The company has used its proprietary methods to identify drug candidates directed against the protein KRAS, one of the most challenging targets in oncology. The company also has its sights set on cyclin D1, a protein that drives the progression of many tumour types.

And, in May, Sibylla announced a drug-discovery collaboration with the Japanese firm Takeda Pharmaceutical Company. “I think that they are on a good track,” says Chiesa.

Meeting of minds

Sibylla’s origins trace back to a 2016 thesis defence. Giovanni Spagnolli, then a master’s student at the University of Trento, had taken algorithms, devised in Faccioli’s lab for simulating protein-folding pathways and applied them to his study of how various modifications along the process might affect protein function3.

Spagnolli needed an internal examiner with expertise in protein biology to critically evaluate the work. Biasini, who had joined the University of Trento a year earlier, agreed to serve as a referee.

“I was blown away by the master’s thesis presentation,” Biasini recalls. Although much of the mathematics went over his head — “the equations were like hieroglyphics to me,” he concedes — Biasini immediately saw the potential for applying the theoretical framework developed by Faccioli’s group to his own research interest of prion diseases.

The next day, Biasini knocked on Faccioli’s office door, expecting a quick chat. It turned into a long conversation that has since evolved into an even longer collaboration, one that continues to this day. And with Spagnolli as their PhD student, the scientists soon came up with PPI-FIT. The idea was to modulate protein expression by targeting folding intermediates with small-molecule drugs.

If Faccioli’s computational methods were correct, they reasoned, the scientists should be able to find compounds that bind and stabilize these transient protein conformations along the folding pathway. Then, part of the cell’s quality-control machinery — either the lysosome or proteasome, which are involved in the breakdown of misfolded proteins — would recognize the stabilized structure as aberrant, and send it off for degradation, thereby lowering the expression of the undesired, target protein.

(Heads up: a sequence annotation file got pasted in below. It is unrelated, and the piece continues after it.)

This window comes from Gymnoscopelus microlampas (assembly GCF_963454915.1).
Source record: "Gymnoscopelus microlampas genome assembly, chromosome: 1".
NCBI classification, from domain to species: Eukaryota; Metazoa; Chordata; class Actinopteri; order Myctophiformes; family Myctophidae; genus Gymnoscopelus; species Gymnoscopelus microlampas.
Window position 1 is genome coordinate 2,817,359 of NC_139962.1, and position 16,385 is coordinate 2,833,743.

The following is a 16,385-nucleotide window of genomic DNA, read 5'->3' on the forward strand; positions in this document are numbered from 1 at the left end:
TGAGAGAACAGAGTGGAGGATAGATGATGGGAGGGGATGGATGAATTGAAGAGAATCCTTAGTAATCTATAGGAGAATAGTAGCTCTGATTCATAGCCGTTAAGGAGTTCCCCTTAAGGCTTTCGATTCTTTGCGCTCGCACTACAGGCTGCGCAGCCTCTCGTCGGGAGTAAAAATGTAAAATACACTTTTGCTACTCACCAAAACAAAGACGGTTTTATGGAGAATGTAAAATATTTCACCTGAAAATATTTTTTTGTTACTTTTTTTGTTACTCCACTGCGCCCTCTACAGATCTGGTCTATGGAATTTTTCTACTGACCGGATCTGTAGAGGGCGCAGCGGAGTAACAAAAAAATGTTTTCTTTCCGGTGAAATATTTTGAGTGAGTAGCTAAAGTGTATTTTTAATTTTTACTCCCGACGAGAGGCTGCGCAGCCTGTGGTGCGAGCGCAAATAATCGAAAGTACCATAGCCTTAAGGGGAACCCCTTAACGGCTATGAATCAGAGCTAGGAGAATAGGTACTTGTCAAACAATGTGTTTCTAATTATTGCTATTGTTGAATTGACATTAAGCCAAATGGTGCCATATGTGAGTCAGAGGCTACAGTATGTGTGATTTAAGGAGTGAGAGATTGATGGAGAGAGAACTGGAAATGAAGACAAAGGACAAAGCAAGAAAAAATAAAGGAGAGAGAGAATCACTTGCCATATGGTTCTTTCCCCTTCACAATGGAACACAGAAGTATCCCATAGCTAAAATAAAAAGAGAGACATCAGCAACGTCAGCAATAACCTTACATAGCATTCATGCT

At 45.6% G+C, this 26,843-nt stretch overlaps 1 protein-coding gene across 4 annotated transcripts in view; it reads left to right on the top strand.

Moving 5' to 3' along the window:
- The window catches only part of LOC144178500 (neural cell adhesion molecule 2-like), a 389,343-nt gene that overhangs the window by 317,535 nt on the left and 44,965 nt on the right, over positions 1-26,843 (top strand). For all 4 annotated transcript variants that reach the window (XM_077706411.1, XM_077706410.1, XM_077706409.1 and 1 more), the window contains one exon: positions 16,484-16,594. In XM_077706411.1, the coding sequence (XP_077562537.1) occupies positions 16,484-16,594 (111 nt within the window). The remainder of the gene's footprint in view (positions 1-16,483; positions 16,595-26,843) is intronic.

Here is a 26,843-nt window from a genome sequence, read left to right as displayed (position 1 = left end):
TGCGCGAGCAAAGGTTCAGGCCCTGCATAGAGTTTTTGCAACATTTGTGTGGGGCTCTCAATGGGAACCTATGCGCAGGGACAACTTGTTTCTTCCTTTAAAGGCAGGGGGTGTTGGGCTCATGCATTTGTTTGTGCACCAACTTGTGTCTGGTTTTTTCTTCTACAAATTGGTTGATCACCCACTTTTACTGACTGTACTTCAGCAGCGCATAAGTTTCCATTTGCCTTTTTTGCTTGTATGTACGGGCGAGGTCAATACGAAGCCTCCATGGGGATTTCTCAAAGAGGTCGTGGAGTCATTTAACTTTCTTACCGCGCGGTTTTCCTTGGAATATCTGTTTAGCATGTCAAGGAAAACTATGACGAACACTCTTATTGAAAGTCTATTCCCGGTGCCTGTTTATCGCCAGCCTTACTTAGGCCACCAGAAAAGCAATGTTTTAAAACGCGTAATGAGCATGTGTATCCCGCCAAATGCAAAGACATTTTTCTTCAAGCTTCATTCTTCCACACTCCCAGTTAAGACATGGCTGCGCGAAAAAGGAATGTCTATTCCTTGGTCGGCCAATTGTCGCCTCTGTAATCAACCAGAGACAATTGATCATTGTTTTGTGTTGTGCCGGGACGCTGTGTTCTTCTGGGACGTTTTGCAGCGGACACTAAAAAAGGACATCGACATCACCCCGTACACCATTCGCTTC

If the strategy proved successful, it would not just validate the model — it would represent a brand-new drug-discovery model. “At that point,” says Biasini, “it was eureka!”

Into the fold

The concept worked. The PPI-FIT simulations identified four compounds predicted to tightly bind a folding intermediate of the human prion protein. Lab experiments confirmed that the most promising molecule selectively decreased prion levels — by as much as 80%.

The results “show pretty convincingly that the drug really does bind a folding intermediate”, says Amir Bitran, a biophysics PhD student at Harvard University in Cambridge, Massachusetts, who is also developing protein-folding models to inform drug development. “I find this a compelling proof of concept, which has the potential to lead to real treatments.”

Biasini is now following up on the prion-related findings in his academic lab. He and Faccioli — together with Maria Letizia Barreca, a medicinal chemist at the University of Perugia, Italy, and Graziano Lolli, a structural biologist at the University of Trento — formed Sibylla to take advantage of PPI-FIT technology for drug discovery for other diseases. Spagnolli, another co-founder, leads the research efforts at the company. Lidia Pieri, an astroparticle physicist by training (and Faccioli’s wife) is chief executive.

“We challenged the complexity of drug discovery with the cross-disciplinary knowledge of our academic founders,” Pieri says. “And we started a mind-blowing path of innovation, transferring that knowledge into a company.”

Now, for Sibylla — named after the oracle in Greek legend whose prophecies often came true — onlookers are predicting big things to come for the company.